Copyright 1995, Mustafa Uzumeri,email@example.com
Note: This page is based on the paper: "A framework
for model and product family competition", Mustafa Uzumeri
and Susan Sanderson, Research Policy 24 (1995) 583-607.
papers can be found in my
A book elaborating the competitive implications of this typology is currently in preparation.
One of the most difficult tasks in studying competition among products is the challenge of comparing competitive behavior across different types of products. It is very difficult to relate competitive strategies when the technologies, products, distribution mechanisms and customers are totally different. At the same time, there is a gnawing sense that certain useful similarities must exist in the way firms approach the challenge of dealing with their product lines.
This stream of research was inspired by the belief that "omnidimensional" measures might provide a fruitful avenue of attack on this problem. These are measures that can be applied to any unit of analysis. In this case, a typology was constructed that juxtaposed variety of product designs against the rate of serial change of product designs. This forms a "map" of product competition that has four distinct regions:
Commodities are products where the rate of serial design change is very slow and where product variety is extremely low. Stereotypical commodities included sugar and minerals.
Traditionally, competition among commodity products has focused on factors other than innovation. The most common methods for differentiating commodities are price, delivery and level of service. With a commodity, a company can incrementally perfect its policies and procedures over an extended period. With neither design change nor variety to worry about, these companies face fierce competition, but not a great deal of product complexity.
Historically, US companies have been very competent at this type of competition. The formal, hierarchical management structures typical of many large postwar US manufacturers provided the centralized control that enabled firms to maintain tight control over profit margins. Fortunately, the inherent rigidity of these structures was not a liability, given the fact that the product itself changed seldom, if at all.
Increasingly, however, even the simplest products are becoming more complicated, as the following examples from the beer and petroleum industries illustrate. In particular, it is apparent that even as the product remains the same, the potential uses of these "commodities" are proliferating just like all other products.
With change-intensive products, companies are under relentless pressure to produce the next generation of "newer and better" product design. The extreme cases of this type of competition can be seen in the software and semiconductor industries. When Microsoft introduces Windows 95, it both hopes and expects that the new design will replace its previous operating systems. Similar expectations apply to Micron Technology's memory chips, to Intel's microprocessors, and to Novell's Netware. Put simply, makers of change-intensive products are in a never-ending race, in which companies play by a set of strict rules:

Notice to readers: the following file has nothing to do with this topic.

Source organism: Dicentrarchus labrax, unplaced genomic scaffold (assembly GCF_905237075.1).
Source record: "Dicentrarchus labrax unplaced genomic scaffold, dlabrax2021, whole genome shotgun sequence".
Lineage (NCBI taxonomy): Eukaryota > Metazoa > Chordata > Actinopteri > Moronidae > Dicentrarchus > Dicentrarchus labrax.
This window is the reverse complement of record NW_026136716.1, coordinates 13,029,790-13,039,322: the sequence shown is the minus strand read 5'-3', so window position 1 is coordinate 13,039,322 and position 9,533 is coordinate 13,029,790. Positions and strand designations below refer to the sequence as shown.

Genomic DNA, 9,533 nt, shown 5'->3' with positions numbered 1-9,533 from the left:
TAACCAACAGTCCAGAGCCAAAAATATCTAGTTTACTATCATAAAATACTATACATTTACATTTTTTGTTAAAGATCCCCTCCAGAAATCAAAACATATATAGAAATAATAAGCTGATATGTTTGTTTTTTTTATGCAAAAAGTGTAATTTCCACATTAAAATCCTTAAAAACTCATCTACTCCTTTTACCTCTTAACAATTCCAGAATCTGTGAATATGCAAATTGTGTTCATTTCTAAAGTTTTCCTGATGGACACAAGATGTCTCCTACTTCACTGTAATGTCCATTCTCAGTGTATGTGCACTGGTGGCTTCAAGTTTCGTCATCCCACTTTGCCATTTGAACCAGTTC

Variety-intensive products are relatively common and are distinguished by the following features:
Examples of this type of firm include American Standard , which makes a host of products, including faucets and plumbing fixtures. An especially good example is Rubbermaid, which makes all manner of molded plastic products. Many of the product lines of 3M, which makes more than 60,000 products in all, are inherently variety intensive
This is not to say that variety intensive manufacturers don't put a lot of effort into innovation. They do. However, virtually all of their new designs are variants on existing models and are designed to extend the product family rather than renew it.
Dynamic products are distinguished by the interactions between product variety and rapid serial change. The following map illustrates the new set of challenges that are uniquely present in this region.
When variety and rate of change interact, companies now must deal with changing varieties, multiple rates of design change at the same time, large variations in the rates of design change, changes that are accelerating or decelerating at different rates and a greater disparity in the magnitudes of the differences between products and over time.
These new challenges are not tied to any specific product or technology. Rather, they are an artifact of the underlying structural pattern of innovation. As such, the term "dynamic product competition" can be applied to any product where the interaction terms are present in significant amounts.
It is this insight that makes the variety change framework so intriguing.
The dynamic region is becoming increasingly important as competitive pressures thrust more products into the realm of interacting variety and change. The forces that are pushing firms include:
As a result, the Web is full of examples of well-known companies such as Microsoft, General Motors, General Electric, and Motorola that routinely operate under conditions of dynamic product competition. At the same time, there are an increasing number of much smaller firms that are facing the same challenge:
All of these companies, both large and small, must find ways to simultaneously manage large variety and rapid change.
This research is being conducted jointly with Susan Sanderson, a colleague at Rensselaer Polytechnic Institute's Lally School of Management.
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